Phoneme Practice Postcards Activity

3.6 based on 7 ratings
Updated on Jan 28, 2014

As they learn to read, first graders spend a lot of time learning spelling patterns. These patterns can get complicated, and with so much new stuff coming their way, it's always helpful to get to know a few "tricks of the trade."

Let your child get some spelling practice in while creating a wacky postcard in this activity that has him using five different vowel "phonemes," or vowel sound patterns, that appear often in the English language. Word banks and example cards are provided below to give an idea of how the phoneme/vowel blend will translate to sentences for the postcard stories.

What You Need:

  • 5 large, blank index cards or blank postcards (can be purchased at any post office)
  • Paper
  • Pencils
  • Markers

What You Do:

  1. Collect a “sound bank” of vowel patterns. Some examples could be:
    • Ow—town, about, mouth, sound, loud, our
    • Oy—boy, noisy, joy, toy
    • Ar—shark, party, bark, mark, park
    • Ear—hear, sheer, steer, deer, fear, near
    • U—brook, look, shook, wood, put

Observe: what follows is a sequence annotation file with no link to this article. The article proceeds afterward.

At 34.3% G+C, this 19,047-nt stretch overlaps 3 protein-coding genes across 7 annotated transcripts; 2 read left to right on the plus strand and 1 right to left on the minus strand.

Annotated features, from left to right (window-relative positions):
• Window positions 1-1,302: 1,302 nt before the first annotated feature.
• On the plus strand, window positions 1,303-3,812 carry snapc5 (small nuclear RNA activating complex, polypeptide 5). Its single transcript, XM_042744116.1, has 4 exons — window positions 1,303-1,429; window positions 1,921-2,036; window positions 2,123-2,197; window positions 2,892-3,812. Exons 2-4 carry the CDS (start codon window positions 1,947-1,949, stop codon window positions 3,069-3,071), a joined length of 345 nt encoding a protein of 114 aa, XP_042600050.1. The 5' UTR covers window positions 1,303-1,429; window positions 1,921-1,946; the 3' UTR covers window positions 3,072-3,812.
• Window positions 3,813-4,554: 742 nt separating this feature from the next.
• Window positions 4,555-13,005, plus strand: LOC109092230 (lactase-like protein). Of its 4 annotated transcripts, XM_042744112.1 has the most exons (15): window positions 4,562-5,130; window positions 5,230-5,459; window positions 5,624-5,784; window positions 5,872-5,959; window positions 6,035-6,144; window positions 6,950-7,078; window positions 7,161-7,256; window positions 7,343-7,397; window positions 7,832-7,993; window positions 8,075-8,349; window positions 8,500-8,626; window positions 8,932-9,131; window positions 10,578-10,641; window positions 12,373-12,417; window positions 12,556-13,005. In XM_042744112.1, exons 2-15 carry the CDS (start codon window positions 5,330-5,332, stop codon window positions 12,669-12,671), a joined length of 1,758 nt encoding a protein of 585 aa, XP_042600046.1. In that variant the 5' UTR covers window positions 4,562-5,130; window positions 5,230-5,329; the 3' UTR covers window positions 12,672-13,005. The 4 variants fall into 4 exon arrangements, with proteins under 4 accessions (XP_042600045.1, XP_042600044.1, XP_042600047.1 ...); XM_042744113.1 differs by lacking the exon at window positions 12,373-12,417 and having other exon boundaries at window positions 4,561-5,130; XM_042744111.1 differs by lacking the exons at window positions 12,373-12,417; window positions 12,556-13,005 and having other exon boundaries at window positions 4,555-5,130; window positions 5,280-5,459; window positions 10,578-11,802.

2. Pick one set of vowel patterns. For this example, the "ow" vowel pattern (town, about, mouth sound, loud, our) will be used.
  3. Work with your child to write a short message or story onto a 4" x 6” index card—one sentence is just fine to start—that uses as many words as possible from that group. For example: "Our Aunt Sally took us on a train ride. The sound of the beachside town we traveled to was loud. She told us about the legend of the mouth of the river that made this destination famous."
  4. If your child can handle the writing, have him write the message on one side of the 4" x 6” index card. If not, it's fine to write for him for now, but do invite him to do this important final step: take a highlighter and highlight every word that includes an “ow” sound!
  5. Turn the card over, and invite your child to draw a picture on the front to illustrate the message. To protect the picture, cover it with a sheet of clear plastic contact paper, trimmed neatly to the edge of the card.
  6. When you're done, send it off, and don't hesitate to keep writing more!
Alicia Danyali, B.S. Elementary Education, taught primary-level students for four years at the International School of Amsterdam, The Netherlands. The last four years of her teaching career, she taught at the Washington International School in Washington, D.C. She recently completed writing a series of children's picture books and is a mother of one young son.

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